Belfast Telegraph

And the proof of the pudding will be...

By Rebecca Petticrew

The way to a shared future could be through the stomach if a new cross community 'Come Dine With Me' project proves a success.

Residents of inner east Belfast are cooking up a storm at weekly workshops led by chefs James McCartney and Christine McNally in preparation for two 'cook offs' in December.

The trainee masterchefs are learning how to prepare a range of tasty main courses and desserts to impress the 30 guests invited to sample the cuisine during themed nights in Short Strand Community Centre and the Oasis Centre.

Bernie McConnell from Short Strand Community Forum is one of the project's organisers, she's also brushing up her culinary skills by taking part.

She said projects like Come Dine With Me play a vital role in building cross community relationships: "These are ideas that are getting people together. I'm not saying that there's no need for all of the hard talking around community relations but sometimes people are just fed up with all of the formality and this is just something that they enjoy.

"While they're enjoying it we're meeting the aim of getting those relationships up and running, because they're about things that you do in your everyday life – we all need food, we all need to eat, we're all competitive in our own way, whether it's fun or serious, and we all love getting involved in a challenge.

"I have learned new skills, there's things that I eat now that I never would have eaten before and I've learned that there are so many things you can make out of simple ingredients," she added.

Cliff Kennedy from Oasis echoed Bernie's sentiments, adding: "The cookery project has proved very popular with all the communities and is certainly helping cement the relationships that have already been developed through the Local Area Network and Shared Communities Programmes," he added.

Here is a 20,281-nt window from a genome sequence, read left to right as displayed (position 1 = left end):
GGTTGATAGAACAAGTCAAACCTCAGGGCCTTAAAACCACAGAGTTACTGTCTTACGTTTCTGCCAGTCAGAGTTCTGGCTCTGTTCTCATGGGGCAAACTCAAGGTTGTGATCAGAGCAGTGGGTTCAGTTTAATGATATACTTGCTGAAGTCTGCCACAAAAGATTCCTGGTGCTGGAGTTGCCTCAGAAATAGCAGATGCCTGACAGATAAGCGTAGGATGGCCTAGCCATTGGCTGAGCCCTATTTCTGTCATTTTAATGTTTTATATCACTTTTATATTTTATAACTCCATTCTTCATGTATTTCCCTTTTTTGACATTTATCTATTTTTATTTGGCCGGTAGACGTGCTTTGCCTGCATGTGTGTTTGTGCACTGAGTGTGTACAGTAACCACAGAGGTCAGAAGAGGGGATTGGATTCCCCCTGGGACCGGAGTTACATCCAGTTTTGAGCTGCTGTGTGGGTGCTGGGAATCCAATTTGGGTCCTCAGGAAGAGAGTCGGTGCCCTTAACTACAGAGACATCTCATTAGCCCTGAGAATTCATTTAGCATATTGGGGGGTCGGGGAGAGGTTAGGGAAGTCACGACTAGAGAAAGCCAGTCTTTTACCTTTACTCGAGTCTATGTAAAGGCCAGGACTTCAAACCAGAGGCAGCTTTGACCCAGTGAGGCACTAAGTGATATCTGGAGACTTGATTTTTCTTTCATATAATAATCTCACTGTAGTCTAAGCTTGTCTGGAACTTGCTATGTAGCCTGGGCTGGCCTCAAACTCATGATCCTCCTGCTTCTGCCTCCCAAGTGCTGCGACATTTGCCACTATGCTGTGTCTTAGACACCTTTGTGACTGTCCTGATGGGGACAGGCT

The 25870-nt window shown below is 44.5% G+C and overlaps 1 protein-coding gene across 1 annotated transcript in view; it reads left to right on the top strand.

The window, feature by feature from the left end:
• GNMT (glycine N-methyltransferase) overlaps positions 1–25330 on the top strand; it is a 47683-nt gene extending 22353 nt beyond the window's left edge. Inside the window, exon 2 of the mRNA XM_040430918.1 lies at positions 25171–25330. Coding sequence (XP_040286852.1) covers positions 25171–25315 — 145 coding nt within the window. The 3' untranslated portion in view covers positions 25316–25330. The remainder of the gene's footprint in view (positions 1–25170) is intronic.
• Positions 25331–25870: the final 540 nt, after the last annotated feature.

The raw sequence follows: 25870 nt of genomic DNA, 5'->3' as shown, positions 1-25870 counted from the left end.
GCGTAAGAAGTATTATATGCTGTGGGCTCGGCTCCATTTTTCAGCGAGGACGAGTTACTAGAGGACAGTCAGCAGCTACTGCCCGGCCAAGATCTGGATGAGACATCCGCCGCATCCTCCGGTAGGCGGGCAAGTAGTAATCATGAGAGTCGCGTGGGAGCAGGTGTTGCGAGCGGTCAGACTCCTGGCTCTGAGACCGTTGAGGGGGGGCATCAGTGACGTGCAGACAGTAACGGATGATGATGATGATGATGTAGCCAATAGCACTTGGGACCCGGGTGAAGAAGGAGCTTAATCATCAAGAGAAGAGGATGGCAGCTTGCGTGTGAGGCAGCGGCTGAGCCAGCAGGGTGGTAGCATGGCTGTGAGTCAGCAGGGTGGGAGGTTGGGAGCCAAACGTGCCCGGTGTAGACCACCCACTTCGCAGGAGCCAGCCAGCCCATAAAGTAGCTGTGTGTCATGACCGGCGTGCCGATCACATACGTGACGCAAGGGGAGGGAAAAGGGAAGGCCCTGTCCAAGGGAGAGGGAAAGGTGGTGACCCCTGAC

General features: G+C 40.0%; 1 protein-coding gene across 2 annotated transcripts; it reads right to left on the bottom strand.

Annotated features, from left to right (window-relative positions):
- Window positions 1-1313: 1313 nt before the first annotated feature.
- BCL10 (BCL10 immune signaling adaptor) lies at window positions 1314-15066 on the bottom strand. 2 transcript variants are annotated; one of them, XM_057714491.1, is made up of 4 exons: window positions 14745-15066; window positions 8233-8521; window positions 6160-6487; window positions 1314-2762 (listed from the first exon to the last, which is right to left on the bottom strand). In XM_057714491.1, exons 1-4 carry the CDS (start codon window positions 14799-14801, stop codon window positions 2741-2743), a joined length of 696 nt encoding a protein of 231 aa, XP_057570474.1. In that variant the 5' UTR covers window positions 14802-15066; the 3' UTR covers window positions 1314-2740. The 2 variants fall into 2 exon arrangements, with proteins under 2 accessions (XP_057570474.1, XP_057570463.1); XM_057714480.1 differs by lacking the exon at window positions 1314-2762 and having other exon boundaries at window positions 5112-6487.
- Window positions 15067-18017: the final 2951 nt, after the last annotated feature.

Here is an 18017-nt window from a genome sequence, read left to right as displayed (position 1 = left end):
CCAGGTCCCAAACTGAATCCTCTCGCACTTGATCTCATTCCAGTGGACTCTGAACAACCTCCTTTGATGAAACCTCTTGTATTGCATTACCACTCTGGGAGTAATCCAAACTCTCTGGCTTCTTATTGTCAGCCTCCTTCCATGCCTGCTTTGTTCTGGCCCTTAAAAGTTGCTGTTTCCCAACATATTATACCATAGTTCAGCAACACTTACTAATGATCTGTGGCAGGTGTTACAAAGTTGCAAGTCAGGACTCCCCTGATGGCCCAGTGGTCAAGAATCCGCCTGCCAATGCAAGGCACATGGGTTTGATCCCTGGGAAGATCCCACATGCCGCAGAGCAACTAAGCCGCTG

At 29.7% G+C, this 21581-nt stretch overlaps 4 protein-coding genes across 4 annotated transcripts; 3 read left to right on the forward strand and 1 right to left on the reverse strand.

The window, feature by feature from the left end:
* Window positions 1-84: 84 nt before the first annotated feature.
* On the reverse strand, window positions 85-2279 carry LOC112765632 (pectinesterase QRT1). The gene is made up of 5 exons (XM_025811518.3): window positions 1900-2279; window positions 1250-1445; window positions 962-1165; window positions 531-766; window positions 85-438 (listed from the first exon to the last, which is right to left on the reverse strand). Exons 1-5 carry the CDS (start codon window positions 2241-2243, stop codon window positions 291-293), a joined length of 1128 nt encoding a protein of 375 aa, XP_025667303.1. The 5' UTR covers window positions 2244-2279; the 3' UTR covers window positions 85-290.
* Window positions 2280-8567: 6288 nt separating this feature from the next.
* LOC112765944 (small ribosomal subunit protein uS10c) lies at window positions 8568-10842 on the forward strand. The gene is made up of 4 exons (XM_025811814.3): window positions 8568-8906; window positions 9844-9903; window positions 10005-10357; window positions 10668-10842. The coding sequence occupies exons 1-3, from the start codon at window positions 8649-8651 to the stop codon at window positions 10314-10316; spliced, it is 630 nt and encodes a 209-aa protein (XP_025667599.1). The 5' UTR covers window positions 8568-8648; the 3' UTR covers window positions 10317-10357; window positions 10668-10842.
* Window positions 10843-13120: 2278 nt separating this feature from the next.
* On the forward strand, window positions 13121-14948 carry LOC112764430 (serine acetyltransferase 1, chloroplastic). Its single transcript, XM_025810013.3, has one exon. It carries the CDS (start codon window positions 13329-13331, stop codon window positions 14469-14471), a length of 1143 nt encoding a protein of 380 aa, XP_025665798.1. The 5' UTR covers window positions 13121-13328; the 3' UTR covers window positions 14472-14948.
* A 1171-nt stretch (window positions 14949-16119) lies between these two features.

"I suppose the icing on the cake for us has to be that the people involved have learnt a few new skills, as well as making a few new friends and that is never a bad thing."

The project is being delivered as part of the Housing Executive's Shared Communities Programme – a community led programme to encourage shared neighbourhoods across Northern Ireland.

Jennifer Hawthorne, head of the Housing Executive's social regeneration unit said: "The aim of the Housing Executive's Shared Communities Programme is to develop shared areas where people choose to live with others, regardless of their religion or ethnicity, in a neighbourhood that is safe and welcoming to all.

"While projects like this definitely have all the right ingredients to help achieve this aim we realise they can only be truly successful if they have the support of the communities involved.

"I'm delighted to say that all six communities involved in the Inner East Shared Communities Programme have really embraced this project and that certainly bodes well for the future."

Belfast Telegraph


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